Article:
By the 1960s, Barca were already settling into their new home of Camp Nou, but the construction of the stadium meant that there wasn't a lot of money to bolster the playing squad.
As a result, the club endured a 14 year run without winning the league title. During this period, the team did win the Copa del Rey in 1963, 1968 and 1971 while also managing to lift the 1966 Fairs Cup trophy.
It was in the mid-1970s when a real breakthrough transpired for the Catalan club - not only on the pitch but also politically and culturally. The end of Francisco Franco’s dictatorship in 1975 allowed Barca to regain their identity and they changed their name back to Futbol Club Barcelona. The club also reinstated their old crest.
Beforehand, Barca had made a real statement of intent when Johan Cruyff arrived at the club just before the start of the 1973/74 season.
The Dutchman was signed for £920,000 from Ajax Amsterdam; a world record fee at the time. The player was an immediate hit with the fans, particularly as he had rejected a move to rivals Real Madrid.
Cruyff was playing in a side that also included Juan Manuel Asensi, Hugo Sotil and Carles Rexach. Together, they helped Barca claim the league title in the 1973/74 campaign for the first time since 1960.
Cruyff went on to be crowned European Footballer of the Year that season; an award he won a total of three times in his career, two of them at Barca.
The Josep Lluis Nunez era
One of the most important figures in the history of FC Barcelona is Josep Lluis Nunez. The Spaniard became the first ever elected president of the club in 1978 and went on to revolutionise the way the club did business.
A year after the change in presidency, the club triumphed in Europe, claiming the 1979 European Cup Winners' Cup courtesy of a 4-3 victory over Fortuna Dusseldorf. It was in that same year that the club began work on the famous La Masia youth academy.
Nine years after breaking the world transfer record on Cruyff, Barca did it again by spending £5million to get Diego Maradona from Boca Juniors. The transfer came straight after the 1982 World Cup, which had ended in disappointment for Maradona’s Argentina as they bowed out in the second round.
With the Argentine in the team, Barcelona went on to win the Copa del Rey, Copa de la Liga and Supercopa de Espana. However, the club fell short in the league and also failed to make an impact on the European stage.
Maradona had an injury-plagued two seasons with Barcelona, but he went down in history for his outstanding performance in the 1983 Copa del Rey final.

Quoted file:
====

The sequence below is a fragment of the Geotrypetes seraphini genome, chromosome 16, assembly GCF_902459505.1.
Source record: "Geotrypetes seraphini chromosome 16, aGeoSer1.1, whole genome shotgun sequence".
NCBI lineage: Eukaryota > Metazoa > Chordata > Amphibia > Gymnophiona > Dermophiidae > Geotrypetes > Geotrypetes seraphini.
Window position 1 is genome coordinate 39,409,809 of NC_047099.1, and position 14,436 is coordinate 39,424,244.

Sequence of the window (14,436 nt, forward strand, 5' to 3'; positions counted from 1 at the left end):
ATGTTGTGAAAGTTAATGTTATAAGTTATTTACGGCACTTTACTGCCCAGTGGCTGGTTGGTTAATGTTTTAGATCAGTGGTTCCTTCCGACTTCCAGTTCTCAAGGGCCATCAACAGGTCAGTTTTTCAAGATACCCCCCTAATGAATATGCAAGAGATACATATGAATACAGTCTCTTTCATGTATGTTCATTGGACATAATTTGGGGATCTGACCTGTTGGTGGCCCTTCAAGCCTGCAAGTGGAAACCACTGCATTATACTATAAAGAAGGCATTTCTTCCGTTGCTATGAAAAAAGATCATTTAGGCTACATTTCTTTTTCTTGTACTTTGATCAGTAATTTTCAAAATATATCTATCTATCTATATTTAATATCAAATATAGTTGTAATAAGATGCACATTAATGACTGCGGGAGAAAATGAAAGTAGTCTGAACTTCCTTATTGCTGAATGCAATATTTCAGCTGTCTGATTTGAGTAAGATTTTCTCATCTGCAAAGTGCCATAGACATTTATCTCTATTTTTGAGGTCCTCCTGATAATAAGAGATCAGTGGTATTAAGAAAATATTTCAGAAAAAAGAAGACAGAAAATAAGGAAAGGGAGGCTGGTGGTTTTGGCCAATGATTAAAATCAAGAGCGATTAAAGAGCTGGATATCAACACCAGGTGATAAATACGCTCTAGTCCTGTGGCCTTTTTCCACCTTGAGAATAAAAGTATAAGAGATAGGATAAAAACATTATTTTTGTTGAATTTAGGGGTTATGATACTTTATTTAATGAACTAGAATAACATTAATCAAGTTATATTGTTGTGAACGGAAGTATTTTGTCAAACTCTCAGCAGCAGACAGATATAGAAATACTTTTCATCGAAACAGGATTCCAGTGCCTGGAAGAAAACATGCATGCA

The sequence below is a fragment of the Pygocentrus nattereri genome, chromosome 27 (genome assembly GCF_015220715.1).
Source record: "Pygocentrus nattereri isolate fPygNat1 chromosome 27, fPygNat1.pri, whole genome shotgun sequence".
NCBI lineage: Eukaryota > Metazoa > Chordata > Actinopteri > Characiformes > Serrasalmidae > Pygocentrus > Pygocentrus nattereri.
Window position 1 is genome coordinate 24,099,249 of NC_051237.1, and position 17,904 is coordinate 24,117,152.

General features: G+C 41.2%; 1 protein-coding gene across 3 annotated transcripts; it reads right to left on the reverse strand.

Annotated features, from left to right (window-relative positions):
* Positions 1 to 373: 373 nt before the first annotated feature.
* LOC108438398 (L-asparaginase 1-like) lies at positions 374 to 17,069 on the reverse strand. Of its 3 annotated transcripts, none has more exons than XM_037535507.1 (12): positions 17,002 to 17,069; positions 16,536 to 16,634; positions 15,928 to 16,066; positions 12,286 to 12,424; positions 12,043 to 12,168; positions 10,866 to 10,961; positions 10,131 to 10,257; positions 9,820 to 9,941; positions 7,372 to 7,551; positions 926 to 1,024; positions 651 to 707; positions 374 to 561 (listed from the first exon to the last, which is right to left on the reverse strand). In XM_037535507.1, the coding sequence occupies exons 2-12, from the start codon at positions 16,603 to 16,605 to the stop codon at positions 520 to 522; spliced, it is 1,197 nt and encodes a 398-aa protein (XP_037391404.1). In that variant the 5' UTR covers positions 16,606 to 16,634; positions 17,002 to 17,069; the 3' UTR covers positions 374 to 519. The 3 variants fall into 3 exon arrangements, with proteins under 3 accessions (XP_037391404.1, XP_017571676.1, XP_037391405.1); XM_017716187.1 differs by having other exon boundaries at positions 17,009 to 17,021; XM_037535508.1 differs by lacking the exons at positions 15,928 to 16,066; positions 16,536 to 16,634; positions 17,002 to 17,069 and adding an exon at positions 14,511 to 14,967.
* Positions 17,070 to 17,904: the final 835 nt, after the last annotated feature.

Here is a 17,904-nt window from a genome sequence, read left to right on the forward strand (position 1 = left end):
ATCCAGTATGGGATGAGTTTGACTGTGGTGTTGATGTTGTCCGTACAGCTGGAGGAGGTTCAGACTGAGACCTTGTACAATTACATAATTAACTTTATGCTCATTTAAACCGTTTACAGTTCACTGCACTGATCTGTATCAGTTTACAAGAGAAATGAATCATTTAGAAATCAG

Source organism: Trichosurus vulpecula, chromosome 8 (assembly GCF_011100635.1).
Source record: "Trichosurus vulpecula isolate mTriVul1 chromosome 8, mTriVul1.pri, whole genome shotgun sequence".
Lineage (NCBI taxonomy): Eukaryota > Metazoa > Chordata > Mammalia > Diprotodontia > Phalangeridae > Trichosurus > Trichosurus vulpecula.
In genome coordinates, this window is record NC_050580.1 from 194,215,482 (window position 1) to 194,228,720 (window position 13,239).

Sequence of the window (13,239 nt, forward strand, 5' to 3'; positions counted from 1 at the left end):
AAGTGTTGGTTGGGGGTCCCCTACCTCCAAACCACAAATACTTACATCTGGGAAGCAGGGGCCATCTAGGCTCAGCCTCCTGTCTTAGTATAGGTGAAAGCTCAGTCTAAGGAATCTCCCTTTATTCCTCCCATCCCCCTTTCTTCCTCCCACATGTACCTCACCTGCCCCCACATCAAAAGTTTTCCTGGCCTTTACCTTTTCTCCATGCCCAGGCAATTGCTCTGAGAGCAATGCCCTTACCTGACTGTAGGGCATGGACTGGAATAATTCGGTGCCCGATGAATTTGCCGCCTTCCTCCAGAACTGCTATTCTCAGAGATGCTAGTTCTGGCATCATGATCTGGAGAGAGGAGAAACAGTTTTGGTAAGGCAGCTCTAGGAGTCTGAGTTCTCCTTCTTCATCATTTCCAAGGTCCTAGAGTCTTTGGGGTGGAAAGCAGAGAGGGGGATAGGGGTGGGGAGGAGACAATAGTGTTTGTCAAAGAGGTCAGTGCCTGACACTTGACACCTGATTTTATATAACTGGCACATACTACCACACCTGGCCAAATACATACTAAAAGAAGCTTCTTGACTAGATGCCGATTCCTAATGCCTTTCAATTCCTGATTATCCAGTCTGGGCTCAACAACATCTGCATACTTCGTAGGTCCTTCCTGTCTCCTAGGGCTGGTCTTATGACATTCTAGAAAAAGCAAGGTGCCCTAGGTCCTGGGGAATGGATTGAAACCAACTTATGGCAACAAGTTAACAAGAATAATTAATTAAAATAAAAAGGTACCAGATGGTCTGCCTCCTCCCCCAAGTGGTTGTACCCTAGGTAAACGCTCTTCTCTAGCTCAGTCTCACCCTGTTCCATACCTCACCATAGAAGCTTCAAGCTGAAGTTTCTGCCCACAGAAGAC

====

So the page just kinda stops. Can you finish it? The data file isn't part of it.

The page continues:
Barca beat Real Madrid at the Santiago Bernabeu but it was the Argentine who stole the show with his skill and sheer brilliance. The performance resulted in Real Madrid fans giving Maradona a round of applause.
As of today, this is something that’s only ever occurred three times, with Ronaldinho and Andres Iniesta being the two other Barcelona players to receive an ovation from Real Madrid supporters.
A season later, Barca were back in the Copa del Rey final, this time against Athletic Bilbao. This game also went down in history courtesy of the brawl between the players at the end of the game.
Barcelona had lost 1-0, with tensions reaching boiling point after the final whistle. Both teams engaged in a fight which caused the 100,000 supporters in the ground to react. Solid objects were thrown onto the field and 60 people were injured.
Maradona played a large part in the on-field brawl, which effectively sealed his fate at the club. His continuous disputes with president Nunez certainly didn’t help his case either and in the summer of 1984, the player was moved on to Napoli for a world record fee of £6.9million.
Terry Venables was hired as manager for the 1984/85 campaign and in his first season, the Englishman took the club to their first La Liga title in 11 years.
One year later, he led Barca to the European Cup final, but defeat to Steaua Bucuresti on penalties denied the club their first win in that competition.
In 1988, Cruyff returned to the club as manager and went on to create what would later be called the ‘Dream Team’.
The Dutchman had an incredible blend of Spanish and international talent including Pep Guardiola, Jose Mari Bakero, Miguel Angel Nadal, Ronald Koeman, Romario, Txiki Begiristain, Michael Laudrup and Hristo Stoichkov.
Under Cruyff, Barcelona enjoyed a golden period. The club won four straight league titles from 1991 to 1994 and also conquered Europe.
In 1989, Barca got the better of Sampdoria in the UEFA Cup Winners’ Cup before beating the same side to win the 1992 European Cup. This was Barcelona’s first ever triumph in Europe’s elite club competition.
Apart from this, Barca also claimed the 1990 Copa del Rey, the 1992 European Super Cup and three Supercopa de Espana crowns. In total, Cruyff and his men won 11 trophies in his eight years in charge.
Cruyff departed in May 1996 after failing to deliver a single trophy in two seasons. Falling out with the club president didn’t help either.
Former England manager Bobby Robson replaced Cruyff and enjoyed a highly successful one-season spell, claiming the Copa del Rey, the UEFA Cup Winners’ Cup and the Supercopa de Espana treble. Robson’s reign will also be remembered as the time that saw Ronaldo join the club. The Brazillian recorded 47 goals in his first 49 games for the club.
The following season, the club turned to Louis van Gaal as they looked for a long-term managerial option.
In his three seasons at the club, Barca claimed back-to-back league titles, one Copa del Rey and also the UEFA Super Cup. The club also seemed to be heading in an exciting direction with stars such as Luis Figo, Rivaldo, Luis Enrique and Patrick Kluivert breaking out.